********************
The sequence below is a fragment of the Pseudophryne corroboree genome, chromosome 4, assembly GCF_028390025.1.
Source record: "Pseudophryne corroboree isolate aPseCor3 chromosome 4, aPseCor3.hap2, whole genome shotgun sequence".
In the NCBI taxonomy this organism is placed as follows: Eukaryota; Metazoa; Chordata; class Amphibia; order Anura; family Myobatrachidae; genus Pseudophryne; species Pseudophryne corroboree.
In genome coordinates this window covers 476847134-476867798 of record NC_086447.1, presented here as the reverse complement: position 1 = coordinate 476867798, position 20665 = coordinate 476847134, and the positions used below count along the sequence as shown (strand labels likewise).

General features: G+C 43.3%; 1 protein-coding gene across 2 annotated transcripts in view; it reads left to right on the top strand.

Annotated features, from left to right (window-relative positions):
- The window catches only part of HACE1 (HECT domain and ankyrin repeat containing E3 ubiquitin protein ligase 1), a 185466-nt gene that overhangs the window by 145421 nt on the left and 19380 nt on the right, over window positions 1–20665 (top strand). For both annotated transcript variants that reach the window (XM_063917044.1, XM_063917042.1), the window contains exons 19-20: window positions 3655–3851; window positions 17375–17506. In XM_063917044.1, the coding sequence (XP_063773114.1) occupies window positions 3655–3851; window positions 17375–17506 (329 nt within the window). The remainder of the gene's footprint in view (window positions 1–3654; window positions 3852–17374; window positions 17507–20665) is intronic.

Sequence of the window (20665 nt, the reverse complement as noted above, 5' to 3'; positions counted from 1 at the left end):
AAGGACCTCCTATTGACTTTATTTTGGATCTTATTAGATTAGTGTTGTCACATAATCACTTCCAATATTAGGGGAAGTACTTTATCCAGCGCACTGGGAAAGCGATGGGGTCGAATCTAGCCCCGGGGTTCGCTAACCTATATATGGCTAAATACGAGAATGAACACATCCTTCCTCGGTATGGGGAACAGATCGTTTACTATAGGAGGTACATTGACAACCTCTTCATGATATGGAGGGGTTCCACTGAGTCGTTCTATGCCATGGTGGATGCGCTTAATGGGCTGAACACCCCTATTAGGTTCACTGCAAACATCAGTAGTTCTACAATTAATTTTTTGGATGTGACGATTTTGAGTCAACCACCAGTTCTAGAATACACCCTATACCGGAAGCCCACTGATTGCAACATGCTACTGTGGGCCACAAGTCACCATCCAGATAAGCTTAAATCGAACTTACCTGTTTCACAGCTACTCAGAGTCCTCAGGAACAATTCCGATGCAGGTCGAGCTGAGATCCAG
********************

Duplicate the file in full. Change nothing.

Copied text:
The sequence below is a fragment of the Pseudophryne corroboree genome, chromosome 4, assembly GCF_028390025.1.
Source record: "Pseudophryne corroboree isolate aPseCor3 chromosome 4, aPseCor3.hap2, whole genome shotgun sequence".
In the NCBI taxonomy this organism is placed as follows: Eukaryota; Metazoa; Chordata; class Amphibia; order Anura; family Myobatrachidae; genus Pseudophryne; species Pseudophryne corroboree.
In genome coordinates this window covers 476847134-476867798 of record NC_086447.1, presented here as the reverse complement: position 1 = coordinate 476867798, position 20665 = coordinate 476847134, and the positions used below count along the sequence as shown (strand labels likewise).

General features: G+C 43.3%; 1 protein-coding gene across 2 annotated transcripts in view; it reads left to right on the top strand.

Annotated features, from left to right (window-relative positions):
- The window catches only part of HACE1 (HECT domain and ankyrin repeat containing E3 ubiquitin protein ligase 1), a 185466-nt gene that overhangs the window by 145421 nt on the left and 19380 nt on the right, over window positions 1–20665 (top strand). For both annotated transcript variants that reach the window (XM_063917044.1, XM_063917042.1), the window contains exons 19-20: window positions 3655–3851; window positions 17375–17506. In XM_063917044.1, the coding sequence (XP_063773114.1) occupies window positions 3655–3851; window positions 17375–17506 (329 nt within the window). The remainder of the gene's footprint in view (window positions 1–3654; window positions 3852–17374; window positions 17507–20665) is intronic.

Sequence of the window (20665 nt, the reverse complement as noted above, 5' to 3'; positions counted from 1 at the left end):
AAGGACCTCCTATTGACTTTATTTTGGATCTTATTAGATTAGTGTTGTCACATAATCACTTCCAATATTAGGGGAAGTACTTTATCCAGCGCACTGGGAAAGCGATGGGGTCGAATCTAGCCCCGGGGTTCGCTAACCTATATATGGCTAAATACGAGAATGAACACATCCTTCCTCGGTATGGGGAACAGATCGTTTACTATAGGAGGTACATTGACAACCTCTTCATGATATGGAGGGGTTCCACTGAGTCGTTCTATGCCATGGTGGATGCGCTTAATGGGCTGAACACCCCTATTAGGTTCACTGCAAACATCAGTAGTTCTACAATTAATTTTTTGGATGTGACGATTTTGAGTCAACCACCAGTTCTAGAATACACCCTATACCGGAAGCCCACTGATTGCAACATGCTACTGTGGGCCACAAGTCACCATCCAGATAAGCTTAAATCGAACTTACCTGTTTCACAGCTACTCAGAGTCCTCAGGAACAATTCCGATGCAGGTCGAGCTGAGATCCAG